Mary Beth Writes

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Retirement Smackdown

I just made a list of fourteen friends who have retired in the past five years. Of the fourteen, SEVEN retired early and abruptly when their employer’s business practices, for various reasons, changed or failed.

There is a myth out there that retirement is a fixed event with a date one knows years in advance. Then at the desired retirement age there will be a company party where one gets a memento from their employer - and after that they live aimlessly, trying to find purpose.  

Cahokia

Last week we went to Cahokia with our pals, Otis and David. Our Corps of Discovery (not to be confused with Lewis and Clark’s expedition of the same name) started because, at my daughter’s request, Otis had sewn a quilt for her. Len and I decided it would be fun to drive to the central Illinois village where he lives to pick it up, thus saving them the fortune it would cost to ship it.

And if one is going to be tootling down along the Mississippi River, why not hop on down to Cahokia, across from St. Louis?

I mean, how much further can it be? 

Where & What is Beauty?

This was this last Sunday’s service in the United Unitarian Universalist congregation in my town.  This was entirely written by five of us - the “United We Writers.” I told friends that I would post this on my website. The service was wonderfully received.

Remembering Judy and Karen

For those of you who are new here: for several years I wrote a weekly newsletter that I called the Prairie Dog Quadrilateral. When I moved to this website I did not load everything I had ever written because no one, not even me, is interested in the Entire Compendium of MB.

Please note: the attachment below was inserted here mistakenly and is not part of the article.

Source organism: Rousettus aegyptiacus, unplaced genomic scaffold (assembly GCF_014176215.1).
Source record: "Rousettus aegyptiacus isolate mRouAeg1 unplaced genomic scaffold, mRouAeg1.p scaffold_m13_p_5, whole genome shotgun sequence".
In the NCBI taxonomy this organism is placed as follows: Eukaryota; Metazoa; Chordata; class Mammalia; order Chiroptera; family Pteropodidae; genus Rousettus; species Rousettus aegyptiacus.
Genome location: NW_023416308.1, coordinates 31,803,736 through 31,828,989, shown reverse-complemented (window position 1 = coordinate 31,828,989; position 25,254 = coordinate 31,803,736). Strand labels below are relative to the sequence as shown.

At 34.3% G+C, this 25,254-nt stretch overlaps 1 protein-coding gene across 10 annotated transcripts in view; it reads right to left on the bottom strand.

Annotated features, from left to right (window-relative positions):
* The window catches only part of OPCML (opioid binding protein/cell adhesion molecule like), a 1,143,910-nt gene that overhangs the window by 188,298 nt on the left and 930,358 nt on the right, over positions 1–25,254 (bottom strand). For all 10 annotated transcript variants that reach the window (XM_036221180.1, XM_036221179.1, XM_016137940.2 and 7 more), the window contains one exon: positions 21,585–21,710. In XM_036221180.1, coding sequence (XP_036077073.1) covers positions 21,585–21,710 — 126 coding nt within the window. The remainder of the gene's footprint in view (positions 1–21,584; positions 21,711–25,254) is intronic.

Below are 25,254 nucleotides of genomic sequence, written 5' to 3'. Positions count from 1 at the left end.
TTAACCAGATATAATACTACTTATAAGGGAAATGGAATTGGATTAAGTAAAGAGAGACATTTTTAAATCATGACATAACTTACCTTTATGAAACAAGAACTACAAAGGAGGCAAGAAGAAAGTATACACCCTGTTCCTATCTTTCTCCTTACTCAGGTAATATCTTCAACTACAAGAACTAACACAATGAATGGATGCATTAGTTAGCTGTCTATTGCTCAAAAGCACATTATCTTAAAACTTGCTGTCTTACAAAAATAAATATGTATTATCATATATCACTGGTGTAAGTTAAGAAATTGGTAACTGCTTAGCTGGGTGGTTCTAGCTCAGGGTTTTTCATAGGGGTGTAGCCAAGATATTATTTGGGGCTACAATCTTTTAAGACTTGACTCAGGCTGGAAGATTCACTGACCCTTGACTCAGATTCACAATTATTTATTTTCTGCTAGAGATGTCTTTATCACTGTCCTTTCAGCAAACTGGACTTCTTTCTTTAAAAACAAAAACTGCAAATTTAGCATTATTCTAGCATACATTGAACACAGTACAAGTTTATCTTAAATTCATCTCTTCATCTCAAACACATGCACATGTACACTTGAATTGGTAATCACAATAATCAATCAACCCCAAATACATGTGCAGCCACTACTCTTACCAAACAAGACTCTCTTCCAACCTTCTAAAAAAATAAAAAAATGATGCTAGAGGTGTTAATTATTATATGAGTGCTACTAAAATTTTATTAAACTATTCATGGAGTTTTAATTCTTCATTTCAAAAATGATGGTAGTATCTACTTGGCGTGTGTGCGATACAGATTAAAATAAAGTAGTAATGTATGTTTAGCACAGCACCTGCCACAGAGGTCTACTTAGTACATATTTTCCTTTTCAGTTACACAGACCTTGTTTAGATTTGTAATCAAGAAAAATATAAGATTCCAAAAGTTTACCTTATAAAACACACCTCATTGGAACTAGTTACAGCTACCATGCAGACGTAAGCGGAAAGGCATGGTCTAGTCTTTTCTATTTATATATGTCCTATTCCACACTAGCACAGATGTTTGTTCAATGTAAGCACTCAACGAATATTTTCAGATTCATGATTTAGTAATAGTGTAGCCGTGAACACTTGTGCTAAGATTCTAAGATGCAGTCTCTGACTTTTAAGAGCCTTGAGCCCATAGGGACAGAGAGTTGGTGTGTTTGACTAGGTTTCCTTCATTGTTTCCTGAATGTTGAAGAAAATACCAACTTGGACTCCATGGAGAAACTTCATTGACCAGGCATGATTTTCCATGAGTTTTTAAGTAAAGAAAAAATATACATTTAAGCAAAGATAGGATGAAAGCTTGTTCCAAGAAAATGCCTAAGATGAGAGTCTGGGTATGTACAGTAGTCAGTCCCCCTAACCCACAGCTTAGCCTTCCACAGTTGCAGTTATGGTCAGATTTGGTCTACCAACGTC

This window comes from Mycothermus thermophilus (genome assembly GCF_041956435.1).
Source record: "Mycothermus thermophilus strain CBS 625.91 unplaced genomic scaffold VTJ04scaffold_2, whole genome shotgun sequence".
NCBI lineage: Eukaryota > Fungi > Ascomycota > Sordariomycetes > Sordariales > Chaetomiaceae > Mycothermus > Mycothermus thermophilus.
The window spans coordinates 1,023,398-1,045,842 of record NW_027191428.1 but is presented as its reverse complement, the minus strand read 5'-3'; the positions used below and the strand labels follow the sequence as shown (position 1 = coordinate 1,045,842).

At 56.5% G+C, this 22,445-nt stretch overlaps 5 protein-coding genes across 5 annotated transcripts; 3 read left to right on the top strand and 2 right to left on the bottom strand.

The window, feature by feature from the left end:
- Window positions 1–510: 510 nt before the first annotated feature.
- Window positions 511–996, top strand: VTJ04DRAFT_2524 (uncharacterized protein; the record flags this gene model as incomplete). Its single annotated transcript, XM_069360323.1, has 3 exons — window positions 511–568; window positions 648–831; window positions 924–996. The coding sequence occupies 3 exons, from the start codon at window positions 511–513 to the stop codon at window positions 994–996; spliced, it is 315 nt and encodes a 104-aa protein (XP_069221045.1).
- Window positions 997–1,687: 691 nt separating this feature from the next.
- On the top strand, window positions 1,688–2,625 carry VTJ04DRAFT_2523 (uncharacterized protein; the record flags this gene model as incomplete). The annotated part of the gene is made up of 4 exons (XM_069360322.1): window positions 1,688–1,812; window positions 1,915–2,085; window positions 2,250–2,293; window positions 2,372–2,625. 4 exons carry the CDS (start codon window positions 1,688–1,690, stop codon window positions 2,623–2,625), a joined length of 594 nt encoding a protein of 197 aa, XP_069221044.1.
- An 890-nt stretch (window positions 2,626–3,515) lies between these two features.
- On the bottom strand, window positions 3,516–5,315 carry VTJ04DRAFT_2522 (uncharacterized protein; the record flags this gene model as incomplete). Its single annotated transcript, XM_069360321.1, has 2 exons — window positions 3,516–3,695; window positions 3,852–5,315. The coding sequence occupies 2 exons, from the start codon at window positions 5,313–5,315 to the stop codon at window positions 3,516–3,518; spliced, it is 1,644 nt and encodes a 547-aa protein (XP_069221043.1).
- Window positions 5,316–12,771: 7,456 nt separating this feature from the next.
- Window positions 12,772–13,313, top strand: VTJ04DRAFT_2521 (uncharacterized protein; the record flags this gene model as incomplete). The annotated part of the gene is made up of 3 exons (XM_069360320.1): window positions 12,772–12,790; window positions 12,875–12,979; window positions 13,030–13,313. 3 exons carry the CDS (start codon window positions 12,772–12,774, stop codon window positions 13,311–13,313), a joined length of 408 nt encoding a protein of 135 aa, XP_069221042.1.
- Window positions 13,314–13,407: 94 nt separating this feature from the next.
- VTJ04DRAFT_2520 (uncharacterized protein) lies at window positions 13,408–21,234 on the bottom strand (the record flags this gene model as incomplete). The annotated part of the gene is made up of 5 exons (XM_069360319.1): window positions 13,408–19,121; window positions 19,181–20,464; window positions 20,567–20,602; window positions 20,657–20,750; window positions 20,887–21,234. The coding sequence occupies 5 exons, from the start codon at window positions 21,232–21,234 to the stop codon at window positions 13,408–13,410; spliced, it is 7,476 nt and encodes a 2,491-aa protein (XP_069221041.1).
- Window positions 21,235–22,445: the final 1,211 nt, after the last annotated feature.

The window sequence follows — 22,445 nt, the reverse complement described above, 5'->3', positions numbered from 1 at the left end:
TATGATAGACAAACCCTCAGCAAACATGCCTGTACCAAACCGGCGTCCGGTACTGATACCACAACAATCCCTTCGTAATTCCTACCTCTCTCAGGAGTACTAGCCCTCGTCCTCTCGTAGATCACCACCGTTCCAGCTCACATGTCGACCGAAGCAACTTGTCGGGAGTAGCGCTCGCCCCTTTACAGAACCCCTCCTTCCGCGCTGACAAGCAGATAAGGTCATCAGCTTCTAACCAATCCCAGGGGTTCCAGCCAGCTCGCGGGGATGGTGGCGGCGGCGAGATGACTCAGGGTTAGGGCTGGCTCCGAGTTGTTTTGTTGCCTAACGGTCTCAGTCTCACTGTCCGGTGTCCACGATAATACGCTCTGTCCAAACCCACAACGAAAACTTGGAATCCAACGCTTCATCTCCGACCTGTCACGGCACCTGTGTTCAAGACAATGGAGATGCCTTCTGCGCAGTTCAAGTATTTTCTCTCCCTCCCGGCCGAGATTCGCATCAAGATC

This week my cousin-in-law Dave asked if I still had those old PDQ's as he could not find the one about my sister. Karen was his wife Judy's BFF. I looked up the PDQ's and I am sitting here - a puddle - remembering these two beautiful women. 

So I'm posting them again.  Some of you will remember.

4th Thoughts

I’m reading a new book about the Upper Midwest, late 1500’s - 1750ish.  The book is Indian Women and French Men; Rethinking Cultural Encounter in the Western Great Lakes, by Susan Sleeper-Smith - and I am reading it as avidly as my granddaughter listens to story hour. 

This is from the introduction: “In kin-based societies, behaviors change as people struggle either to attain or retain symbolic capital – what people sense as honor, prestige, respect, or authority.”

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